This means its citizens punch well above their weight even if the country’s overall emissions are comparatively low when compared to the likes of the US, Russia and China.
The Pacific island country of Palau has sought an advisory opinion from the International Court of Justice about whether it has a case against other countries for failing to prevent, reduce or control the risk of environmental harm to other states.
It follows threats by nearby Tuvalu in 2002 to take Australia and the US to court for failing to act on emissions.
Federal Environment Minister Josh Frydenberg did not answer if he was concerned by litigation manoeuvres taking place overseas but said Australia’s emissions per capita and per GDP were now at their lowest level in 28 years and were on track to beat its “2020 target by 294 million tonnes”.
“We have ratified the Paris Agreement alongside 170 other countries and we are committed to a strong but responsible 2030 target of 26 to 28 per cent below 2005 levels, which will see a halving of our emission per capita,” he said.
Environmental Defenders Office Queensland chief executive officer Jo Bragg said the nation’s governments were taking a “huge risk” if they failed to implement measures that effectively protected or “cushioned Australian citizens from the reasonably foreseeable impacts of climate change”.
“While we have not seen the breadth or number of civil suits in Australia that have been launched in other countries, government must not be complacent and assume such suits will not be run,” he said.
“Certainly, over the last seven years there have been a number of legal challenges by community groups to government decision-making approval of major thermal coal mines in Queensland and New South Wales.”
Secondary effect of tarnishing reputations
Professor Burdon pointed out that climate change litigation often had the secondary effect of causing reputational damage to big oil companies.
“It’s well documented now that Exxon have known about the risk that their work and their extraction processes have created for climate change for more than 30 years,” Professor Burdon said.
This includes media reports in 2015 about an email written by Exxon’s former climate expert Lenny Bernstein — in response to an inquiry by Ohio University — that revealed the company was aware of carbon dioxide’s contribution to climate change nearly 40 years ago.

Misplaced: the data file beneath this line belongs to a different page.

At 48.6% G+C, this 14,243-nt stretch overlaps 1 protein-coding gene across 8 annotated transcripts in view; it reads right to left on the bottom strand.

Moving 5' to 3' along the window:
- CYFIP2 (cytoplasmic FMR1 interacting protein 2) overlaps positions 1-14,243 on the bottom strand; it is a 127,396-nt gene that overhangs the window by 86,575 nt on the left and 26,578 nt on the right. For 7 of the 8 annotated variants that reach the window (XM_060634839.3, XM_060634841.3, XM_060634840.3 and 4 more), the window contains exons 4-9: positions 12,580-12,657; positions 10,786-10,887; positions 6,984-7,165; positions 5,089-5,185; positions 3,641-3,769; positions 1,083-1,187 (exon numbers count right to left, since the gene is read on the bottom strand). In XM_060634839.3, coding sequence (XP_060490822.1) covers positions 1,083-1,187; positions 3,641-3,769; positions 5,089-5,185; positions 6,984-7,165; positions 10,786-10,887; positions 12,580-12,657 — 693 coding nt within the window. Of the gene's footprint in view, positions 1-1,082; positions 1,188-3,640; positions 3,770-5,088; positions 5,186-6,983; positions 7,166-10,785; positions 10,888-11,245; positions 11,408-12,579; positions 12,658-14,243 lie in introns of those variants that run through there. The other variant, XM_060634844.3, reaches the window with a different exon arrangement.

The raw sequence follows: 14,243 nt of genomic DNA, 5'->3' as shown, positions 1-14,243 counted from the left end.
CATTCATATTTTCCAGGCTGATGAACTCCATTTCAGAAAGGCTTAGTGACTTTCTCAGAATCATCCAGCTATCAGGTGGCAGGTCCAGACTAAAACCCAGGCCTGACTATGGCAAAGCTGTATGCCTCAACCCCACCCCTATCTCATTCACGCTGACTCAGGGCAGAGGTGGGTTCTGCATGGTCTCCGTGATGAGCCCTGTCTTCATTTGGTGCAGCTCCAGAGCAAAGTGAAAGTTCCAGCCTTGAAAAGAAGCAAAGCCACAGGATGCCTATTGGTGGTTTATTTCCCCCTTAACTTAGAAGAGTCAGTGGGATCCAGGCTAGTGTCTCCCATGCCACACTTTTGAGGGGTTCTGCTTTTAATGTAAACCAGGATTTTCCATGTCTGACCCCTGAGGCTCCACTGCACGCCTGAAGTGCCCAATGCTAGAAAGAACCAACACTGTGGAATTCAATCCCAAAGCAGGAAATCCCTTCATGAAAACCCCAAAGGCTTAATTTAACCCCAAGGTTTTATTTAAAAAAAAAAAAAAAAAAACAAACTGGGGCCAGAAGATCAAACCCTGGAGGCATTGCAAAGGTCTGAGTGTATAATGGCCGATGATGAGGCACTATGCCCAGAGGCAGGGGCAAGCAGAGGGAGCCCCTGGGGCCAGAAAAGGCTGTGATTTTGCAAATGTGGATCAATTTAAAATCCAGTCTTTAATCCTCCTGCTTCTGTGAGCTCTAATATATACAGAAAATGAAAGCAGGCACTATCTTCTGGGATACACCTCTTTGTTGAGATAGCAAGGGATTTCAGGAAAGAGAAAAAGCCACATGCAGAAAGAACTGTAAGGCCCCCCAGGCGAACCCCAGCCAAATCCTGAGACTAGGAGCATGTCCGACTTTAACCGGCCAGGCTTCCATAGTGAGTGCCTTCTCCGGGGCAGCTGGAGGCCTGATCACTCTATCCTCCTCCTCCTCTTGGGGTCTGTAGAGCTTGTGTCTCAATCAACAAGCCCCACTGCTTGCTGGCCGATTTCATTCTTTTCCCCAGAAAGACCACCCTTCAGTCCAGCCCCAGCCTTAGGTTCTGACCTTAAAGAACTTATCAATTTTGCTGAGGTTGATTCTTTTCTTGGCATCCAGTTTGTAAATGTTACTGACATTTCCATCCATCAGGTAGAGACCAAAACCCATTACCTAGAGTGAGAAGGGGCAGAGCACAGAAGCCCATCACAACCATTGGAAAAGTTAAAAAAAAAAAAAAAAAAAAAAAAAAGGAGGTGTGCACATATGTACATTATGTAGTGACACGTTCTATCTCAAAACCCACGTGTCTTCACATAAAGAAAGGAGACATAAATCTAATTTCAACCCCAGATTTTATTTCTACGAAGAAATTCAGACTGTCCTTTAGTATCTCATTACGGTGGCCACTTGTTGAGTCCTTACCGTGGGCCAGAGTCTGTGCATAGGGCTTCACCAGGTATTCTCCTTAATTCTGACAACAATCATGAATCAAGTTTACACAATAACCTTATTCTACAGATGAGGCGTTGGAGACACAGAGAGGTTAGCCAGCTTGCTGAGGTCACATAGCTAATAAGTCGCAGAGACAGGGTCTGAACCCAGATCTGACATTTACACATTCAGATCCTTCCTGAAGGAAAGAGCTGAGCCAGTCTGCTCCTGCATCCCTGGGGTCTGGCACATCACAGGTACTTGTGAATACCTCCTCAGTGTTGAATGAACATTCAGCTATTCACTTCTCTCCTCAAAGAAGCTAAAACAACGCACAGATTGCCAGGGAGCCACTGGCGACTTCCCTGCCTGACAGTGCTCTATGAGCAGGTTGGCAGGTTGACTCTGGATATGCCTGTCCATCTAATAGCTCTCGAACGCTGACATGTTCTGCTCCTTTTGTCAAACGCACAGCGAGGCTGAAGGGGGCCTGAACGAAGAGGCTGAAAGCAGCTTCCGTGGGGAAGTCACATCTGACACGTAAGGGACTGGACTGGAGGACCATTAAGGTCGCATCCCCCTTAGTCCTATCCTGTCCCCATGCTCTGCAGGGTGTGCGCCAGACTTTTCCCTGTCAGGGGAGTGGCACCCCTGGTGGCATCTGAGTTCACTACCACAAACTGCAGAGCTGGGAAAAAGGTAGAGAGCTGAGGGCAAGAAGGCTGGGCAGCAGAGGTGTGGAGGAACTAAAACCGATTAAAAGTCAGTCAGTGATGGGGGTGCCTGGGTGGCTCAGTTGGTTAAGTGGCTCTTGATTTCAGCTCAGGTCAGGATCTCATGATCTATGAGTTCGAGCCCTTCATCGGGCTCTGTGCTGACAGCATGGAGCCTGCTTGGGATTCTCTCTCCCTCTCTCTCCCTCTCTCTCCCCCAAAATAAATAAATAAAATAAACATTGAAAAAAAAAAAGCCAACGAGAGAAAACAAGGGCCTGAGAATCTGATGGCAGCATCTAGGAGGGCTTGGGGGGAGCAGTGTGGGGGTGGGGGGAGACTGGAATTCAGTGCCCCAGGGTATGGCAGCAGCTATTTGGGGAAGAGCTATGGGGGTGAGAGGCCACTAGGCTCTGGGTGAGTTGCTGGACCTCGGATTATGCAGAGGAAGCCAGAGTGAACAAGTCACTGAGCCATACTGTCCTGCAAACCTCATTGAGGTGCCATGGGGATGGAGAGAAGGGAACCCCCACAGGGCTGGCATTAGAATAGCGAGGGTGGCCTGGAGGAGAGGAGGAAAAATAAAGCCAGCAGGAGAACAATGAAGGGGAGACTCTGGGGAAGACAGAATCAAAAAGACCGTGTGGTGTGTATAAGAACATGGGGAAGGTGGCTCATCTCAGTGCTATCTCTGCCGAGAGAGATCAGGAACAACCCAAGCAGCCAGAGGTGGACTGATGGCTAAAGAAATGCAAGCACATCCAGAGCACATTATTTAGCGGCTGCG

Mr Bernstein wrote to the university’s Institute for Applied and Professional Ethics director that Exxon first became “interested in climate change in 1981 because it was seeking to develop the Natuna gas field off Indonesia”.
“Exxon needed to understand the potential for concerns about climate change to lead to regulation that would affect Natuna and other potential projects,” he wrote.
“They were well ahead of the rest of the industry in this awareness; other companies, such as Mobil, only became aware of the issue in 1988 when it first became a political issue.”
Professor Burdon said that bringing a suit against an organisation like ExxonMobil was also about “hoping you can cause some reputational damage to them, or it could be about trying to halt or delay a project that they’re trying to get through”.
Both BP Australia and the Australian Petroleum Production & Exploration Association declined to comment on the likelihood of facing law suits in Australia.
But even if the evidence supporting anthropogenic climate change continues to increase, Professor Burdon said the primary success of court action will depend on a judge and whether or not they were the right person to understand the science.
“While they strive to be neutral, the judges are still human beings with their own political views and ideas,” he said.
“It’s about trying to get the perfect storm, get the right case with the right set of data with a judge who’s open to the argument.”
Source:: ABC News Australia